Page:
Anyone who’s ever tried to book hotel rooms online knows what a challenge it presents. Skipper, a relatively new player in the industry, is aiming to help leisure travel groups find and negotiate rates for their next outing. From students to seniors, sports groups to friends and relatives, their model is gaining traction. Learn how Skipper evolved from a previous business model in this Take 5 interview with founder Jason Shames.
Where did the name Skipper originate?
The initial name of our business was Jetaport. As we grew within the space we started to determine that there was a transactional problem associated with booking hotel rooms for groups. It was then that we decided to shift our technology to focus entirely on that transactional problem. As a point of differentiation, we looked to come up with a name and a brand that was related to the idea of coming together and sharing experiences as a group. Within the context of a group, there’s usually a central point person who is coordinating the group trip and our goal is to help make that process easier for them.
So in other words, there’s a ‘Skipper’ in every group?
Absolutely. We hear people interpret the brand name in different ways. Some people want to think about it in the nautical context. The skipper is the one who’s leading the ship. Others think about it as a way of skipping steps.
You mentioned the transactional problem of booking group space. How do you solve that pain point with groups?
Initially we built out our own electronic RFP platform to help facilitate our clients receiving bespoke offers from hotels. We looked to address some of the major pain points that have existed with other electronic RFPs. On the hotel side it was the absolute crushing wave of RFPs that were comprised of poor quality leads, generally based on star rating, which had low intent to book. In a major metropolitan market that could be hundreds of hotels who received each low value lead. We realized that intent to book coupled with informing consumers about the right properties for their needs, increased the conversions and value per lead for hotels. We also learned that many sales teams at hotels didn’t really want to be focusing on these unmanaged leisure groups—they wanted to focus on selling corporate. So we look to combine technology to create efficiency, with expert support. It is something that we believe can be a recipe to make this experience much better for consumers and hotels alike.
How has your business evolved since pivoting from Jetaport to Skipper?
Making Skipper more than just the traditional group RFP platform (nine or more rooms) was a critical piece of our evolution. We looked to that data, understood where the correlations existed between behavior + success, and continued to innovate ways to get hotels more quality leads and bookings. For our unmanaged groups, elements that we had observed that were major decision points for the consumer was the response time and contract terms. Courtesy blocks are six times more likely to get booked than guaranteed blocks. And if a hotel was responding in under a day, they were over two times more likely to close that business.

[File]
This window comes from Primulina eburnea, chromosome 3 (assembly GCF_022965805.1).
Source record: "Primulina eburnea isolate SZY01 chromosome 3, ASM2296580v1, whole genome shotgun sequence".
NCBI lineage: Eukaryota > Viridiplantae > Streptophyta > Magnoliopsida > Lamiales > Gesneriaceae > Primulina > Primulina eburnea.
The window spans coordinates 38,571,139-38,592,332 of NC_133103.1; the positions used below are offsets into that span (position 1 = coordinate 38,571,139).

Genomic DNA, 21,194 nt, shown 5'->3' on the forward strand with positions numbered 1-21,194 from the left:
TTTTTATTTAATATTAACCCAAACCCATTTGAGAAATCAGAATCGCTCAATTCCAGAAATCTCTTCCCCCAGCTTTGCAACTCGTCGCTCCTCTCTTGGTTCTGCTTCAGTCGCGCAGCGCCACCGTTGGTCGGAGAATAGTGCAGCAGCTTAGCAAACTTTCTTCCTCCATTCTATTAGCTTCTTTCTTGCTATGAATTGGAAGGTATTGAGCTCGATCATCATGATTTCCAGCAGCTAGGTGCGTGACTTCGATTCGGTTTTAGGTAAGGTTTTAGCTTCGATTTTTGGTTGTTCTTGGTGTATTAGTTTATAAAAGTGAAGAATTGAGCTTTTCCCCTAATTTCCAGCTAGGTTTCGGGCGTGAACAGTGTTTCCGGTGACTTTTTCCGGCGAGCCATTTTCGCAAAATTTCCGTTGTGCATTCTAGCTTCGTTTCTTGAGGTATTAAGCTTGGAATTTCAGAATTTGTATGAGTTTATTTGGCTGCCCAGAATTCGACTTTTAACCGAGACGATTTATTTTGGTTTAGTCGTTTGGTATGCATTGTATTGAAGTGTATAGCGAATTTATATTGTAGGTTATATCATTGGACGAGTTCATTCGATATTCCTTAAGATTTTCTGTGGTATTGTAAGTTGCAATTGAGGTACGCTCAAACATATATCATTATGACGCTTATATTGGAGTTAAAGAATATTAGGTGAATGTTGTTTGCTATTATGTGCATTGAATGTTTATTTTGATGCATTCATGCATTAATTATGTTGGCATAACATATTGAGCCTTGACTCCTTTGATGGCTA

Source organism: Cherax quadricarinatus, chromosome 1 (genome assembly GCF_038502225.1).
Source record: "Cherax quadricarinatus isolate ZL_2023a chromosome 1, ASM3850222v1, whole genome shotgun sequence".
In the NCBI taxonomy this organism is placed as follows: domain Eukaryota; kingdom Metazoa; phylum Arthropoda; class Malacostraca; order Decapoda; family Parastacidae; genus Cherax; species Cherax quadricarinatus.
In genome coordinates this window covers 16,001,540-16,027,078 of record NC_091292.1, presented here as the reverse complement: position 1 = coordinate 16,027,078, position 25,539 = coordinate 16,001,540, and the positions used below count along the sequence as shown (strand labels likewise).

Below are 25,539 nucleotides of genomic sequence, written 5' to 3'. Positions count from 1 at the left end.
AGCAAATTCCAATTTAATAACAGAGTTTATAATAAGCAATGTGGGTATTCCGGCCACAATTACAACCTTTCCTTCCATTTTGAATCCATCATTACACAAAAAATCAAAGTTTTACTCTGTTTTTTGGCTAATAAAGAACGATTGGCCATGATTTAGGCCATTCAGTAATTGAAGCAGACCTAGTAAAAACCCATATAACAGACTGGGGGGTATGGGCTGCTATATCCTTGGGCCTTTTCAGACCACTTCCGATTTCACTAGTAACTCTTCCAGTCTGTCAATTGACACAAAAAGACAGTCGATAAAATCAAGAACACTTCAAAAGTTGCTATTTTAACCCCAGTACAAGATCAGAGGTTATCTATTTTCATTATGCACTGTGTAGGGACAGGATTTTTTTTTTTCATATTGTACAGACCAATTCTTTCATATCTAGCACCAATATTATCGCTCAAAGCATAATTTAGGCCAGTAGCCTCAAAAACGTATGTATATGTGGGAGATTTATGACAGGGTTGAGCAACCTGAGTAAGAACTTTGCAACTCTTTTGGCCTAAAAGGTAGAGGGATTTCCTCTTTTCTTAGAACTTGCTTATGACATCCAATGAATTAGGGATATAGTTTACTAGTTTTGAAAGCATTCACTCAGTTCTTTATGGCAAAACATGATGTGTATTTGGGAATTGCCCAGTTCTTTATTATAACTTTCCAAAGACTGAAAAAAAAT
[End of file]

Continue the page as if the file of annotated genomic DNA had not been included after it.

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Now that our business has signed over $100 million in contracts, we are continuing to evolve the group booking model. We have introduced direct supply connectivity to hotel partners in order to give small groups the ability to access discounted rates with flexible payment terms. We’ll soon be announcing some major brand and management company relationships that see the value of our users and want to work together to drive more group bookings. The goal is to look at these multiple supply channels – wholesalers, direct connectivity and supply aggregators to be able to deliver group-specific offers to the end consumer.
When did you realized that you were on to something with the Skipper Hospitality platform?
Looking back at the very early origins of Jetaport as we were building this collaborative travel planning application, we had a group request button next to the hotel search. It was a basic form that people would fill out. We were amazed when we started getting a bunch of independent consumers requesting group information. There was one that I’ll always remember – it was a youth football team that was going from San Diego to Las Vegas. The planner was one of the mom’s of the players. She told us, “I have tried to call a few hotels. I haven’t heard anything. This is not what I am good at. Can you just help us?”